People Vaccinated in the UK (1st dose): 49,603,566

People Vaccinated in the UK (2nd dose): 45,486,906

How do the vaccines work in the body when taken?

by | Jan 14, 2021 | Articles, Information | 0 comments

Oxford University / AstraZeneca

Type of vaccine

Viral vector (genetically modified virus)

 

The COVID-19 virus uses proteins on its outer surface, called spike proteins, to enter the body’s cells and cause disease. 

 

The vaccine is made up of another virus (of the adenovirus family) that has been modified to contain the gene for making the SARS-CoV-2 (COVID-19) spike protein (the part of the virus that allows it to enter human cells). The adenovirus itself cannot reproduce and does not cause disease. 

 

Once it has been given, the vaccine delivers the SARS-CoV-2 gene into cells in the body. The cells will use the gene to produce the spike protein. The person’s immune system will treat this spike protein as foreign and produce natural defences − antibodies and T cells − against this protein. 

 

If, later on, the vaccinated person comes into contact with SARS-CoV-2, the immune system will recognise the virus and be prepared to attack it: antibodies and T cells can work together to kill the virus, prevent its entry into the body’s cells and destroy infected cells, thus helping to protect against COVID-19.

Our Mission

Our Mission

Type of vaccine

The jabs are known as a messenger RNA (mRNA) vaccine. It uses synthetically produced genetic material called mRNA, which encodes the instructions to produce the SARS-CoV-2 (COVID-19) spike protein (the part of the virus that allows it to enter human cells).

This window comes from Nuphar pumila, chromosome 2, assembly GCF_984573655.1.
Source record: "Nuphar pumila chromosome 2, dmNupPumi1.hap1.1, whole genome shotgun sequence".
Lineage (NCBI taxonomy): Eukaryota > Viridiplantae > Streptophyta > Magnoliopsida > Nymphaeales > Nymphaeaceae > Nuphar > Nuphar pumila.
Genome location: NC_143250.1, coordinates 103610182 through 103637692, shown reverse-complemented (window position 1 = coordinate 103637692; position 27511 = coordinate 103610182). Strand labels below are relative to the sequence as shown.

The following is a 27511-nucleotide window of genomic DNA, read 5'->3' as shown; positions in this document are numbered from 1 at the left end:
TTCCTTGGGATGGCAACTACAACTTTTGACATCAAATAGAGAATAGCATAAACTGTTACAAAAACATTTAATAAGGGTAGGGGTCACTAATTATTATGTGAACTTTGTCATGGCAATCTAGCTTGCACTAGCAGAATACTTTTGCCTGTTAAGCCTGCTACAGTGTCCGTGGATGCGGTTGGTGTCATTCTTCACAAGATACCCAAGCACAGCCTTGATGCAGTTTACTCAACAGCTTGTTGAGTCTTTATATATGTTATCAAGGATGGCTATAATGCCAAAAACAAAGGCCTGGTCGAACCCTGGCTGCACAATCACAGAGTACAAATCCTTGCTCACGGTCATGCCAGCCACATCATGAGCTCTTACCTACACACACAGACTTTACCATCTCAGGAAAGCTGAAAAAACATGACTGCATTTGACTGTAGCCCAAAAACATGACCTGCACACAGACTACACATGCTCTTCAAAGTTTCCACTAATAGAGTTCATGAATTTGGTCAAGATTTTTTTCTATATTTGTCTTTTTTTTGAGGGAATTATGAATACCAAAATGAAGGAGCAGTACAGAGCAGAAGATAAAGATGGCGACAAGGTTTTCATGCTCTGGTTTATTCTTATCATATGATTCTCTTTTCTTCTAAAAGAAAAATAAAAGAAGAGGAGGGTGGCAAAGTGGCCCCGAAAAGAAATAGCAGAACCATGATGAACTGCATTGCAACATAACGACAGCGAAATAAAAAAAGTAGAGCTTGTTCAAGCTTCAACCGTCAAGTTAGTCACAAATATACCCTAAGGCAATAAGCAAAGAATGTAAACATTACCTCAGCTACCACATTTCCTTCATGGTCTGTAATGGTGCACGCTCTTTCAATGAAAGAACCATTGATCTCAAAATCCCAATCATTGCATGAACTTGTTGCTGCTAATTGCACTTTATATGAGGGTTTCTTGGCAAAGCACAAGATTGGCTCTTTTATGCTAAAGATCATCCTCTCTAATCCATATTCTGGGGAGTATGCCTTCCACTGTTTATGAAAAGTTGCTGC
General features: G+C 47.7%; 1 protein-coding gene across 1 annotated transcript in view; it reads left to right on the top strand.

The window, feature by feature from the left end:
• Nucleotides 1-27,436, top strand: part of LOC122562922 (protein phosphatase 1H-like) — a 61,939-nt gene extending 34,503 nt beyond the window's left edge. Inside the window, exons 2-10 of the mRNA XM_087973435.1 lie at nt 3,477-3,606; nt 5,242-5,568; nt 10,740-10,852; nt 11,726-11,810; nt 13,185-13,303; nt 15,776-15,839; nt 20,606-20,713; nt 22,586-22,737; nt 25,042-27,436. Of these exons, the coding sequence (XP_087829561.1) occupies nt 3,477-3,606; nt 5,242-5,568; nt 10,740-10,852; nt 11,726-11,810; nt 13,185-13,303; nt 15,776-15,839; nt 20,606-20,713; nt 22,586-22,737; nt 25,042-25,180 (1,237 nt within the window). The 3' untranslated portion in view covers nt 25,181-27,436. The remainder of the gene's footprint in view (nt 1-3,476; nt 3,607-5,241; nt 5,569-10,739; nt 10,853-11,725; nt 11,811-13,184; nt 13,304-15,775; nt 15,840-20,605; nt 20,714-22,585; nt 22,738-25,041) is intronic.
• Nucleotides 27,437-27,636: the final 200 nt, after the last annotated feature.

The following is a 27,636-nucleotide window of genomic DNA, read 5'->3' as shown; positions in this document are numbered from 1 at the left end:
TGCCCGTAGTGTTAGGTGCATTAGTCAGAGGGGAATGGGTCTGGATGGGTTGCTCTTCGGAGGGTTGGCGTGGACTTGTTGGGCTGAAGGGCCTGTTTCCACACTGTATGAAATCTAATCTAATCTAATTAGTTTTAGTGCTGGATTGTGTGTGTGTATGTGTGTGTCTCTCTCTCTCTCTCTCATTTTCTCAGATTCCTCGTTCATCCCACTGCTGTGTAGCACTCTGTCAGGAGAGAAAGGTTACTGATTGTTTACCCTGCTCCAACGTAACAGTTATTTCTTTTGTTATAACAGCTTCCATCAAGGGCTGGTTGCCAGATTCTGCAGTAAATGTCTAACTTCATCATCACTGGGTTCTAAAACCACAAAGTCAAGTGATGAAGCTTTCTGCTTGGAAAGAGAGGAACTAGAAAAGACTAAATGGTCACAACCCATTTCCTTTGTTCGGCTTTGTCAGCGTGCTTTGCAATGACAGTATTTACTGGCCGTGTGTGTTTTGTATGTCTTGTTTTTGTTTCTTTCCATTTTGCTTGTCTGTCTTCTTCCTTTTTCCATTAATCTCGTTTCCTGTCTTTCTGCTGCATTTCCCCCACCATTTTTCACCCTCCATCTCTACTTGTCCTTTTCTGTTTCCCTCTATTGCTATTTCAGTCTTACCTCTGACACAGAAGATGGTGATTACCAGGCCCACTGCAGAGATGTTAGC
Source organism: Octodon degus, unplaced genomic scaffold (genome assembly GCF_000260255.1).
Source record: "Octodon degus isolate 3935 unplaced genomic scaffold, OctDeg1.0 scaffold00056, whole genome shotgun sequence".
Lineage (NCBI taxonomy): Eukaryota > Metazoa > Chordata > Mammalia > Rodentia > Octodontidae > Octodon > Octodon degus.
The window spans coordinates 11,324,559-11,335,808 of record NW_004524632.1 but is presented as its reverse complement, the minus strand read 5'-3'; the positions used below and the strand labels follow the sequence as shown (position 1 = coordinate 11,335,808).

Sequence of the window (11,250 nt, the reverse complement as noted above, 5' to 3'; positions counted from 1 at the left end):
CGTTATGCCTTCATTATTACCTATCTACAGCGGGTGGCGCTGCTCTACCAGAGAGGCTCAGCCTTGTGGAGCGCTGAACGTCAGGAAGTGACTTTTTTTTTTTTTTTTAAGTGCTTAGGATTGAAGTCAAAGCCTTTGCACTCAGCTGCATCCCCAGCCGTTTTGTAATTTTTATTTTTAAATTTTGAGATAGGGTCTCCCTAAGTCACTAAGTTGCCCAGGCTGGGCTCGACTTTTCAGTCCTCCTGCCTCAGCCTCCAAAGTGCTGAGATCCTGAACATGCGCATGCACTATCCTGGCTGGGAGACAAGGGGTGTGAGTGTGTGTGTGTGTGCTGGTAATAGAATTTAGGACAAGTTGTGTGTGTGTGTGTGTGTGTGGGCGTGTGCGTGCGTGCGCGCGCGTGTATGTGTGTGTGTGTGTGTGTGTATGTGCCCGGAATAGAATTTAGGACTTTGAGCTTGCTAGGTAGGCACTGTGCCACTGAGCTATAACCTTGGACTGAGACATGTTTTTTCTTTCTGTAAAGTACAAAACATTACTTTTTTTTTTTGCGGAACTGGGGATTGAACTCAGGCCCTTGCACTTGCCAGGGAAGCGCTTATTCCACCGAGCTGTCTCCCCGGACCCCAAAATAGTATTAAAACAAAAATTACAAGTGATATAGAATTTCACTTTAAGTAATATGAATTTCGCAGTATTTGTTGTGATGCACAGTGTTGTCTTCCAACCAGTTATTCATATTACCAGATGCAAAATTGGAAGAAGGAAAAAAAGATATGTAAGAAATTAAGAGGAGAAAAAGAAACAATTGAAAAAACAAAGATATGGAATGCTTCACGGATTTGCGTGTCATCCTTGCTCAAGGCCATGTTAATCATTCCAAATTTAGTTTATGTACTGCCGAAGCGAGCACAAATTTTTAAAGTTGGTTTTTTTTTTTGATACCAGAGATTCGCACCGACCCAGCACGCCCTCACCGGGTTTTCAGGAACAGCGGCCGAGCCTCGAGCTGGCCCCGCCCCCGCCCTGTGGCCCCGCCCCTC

The injection inserts this mRNA into the body. This then enters cells, which read the genetic code and start producing the virus protein – thus triggering a response by the immune system and coaching it to fight a future infection.

The mRNA molecule is not injected directly into the body, but is wrapped in oily bubbles made of lipid nanoparticles, to prevent our natural enzymes from breaking it down.

The jab uses mRNA produced in the lab by a template DNA, and doesn’t use a virus, unlike conventional vaccines which are produced using weakened forms of the virus. This can make the rate at which it can be produced or modified dramatically accelerated.

Our Mission

The difference between the Pfizer / BioNTech and Moderna vaccines to the Oxford University / AstraZeneca vaccine is that the former uses mRNA as its platform, while the latter uses DNA, which is delivered to the cells by using a weakened version of a common cold virus.

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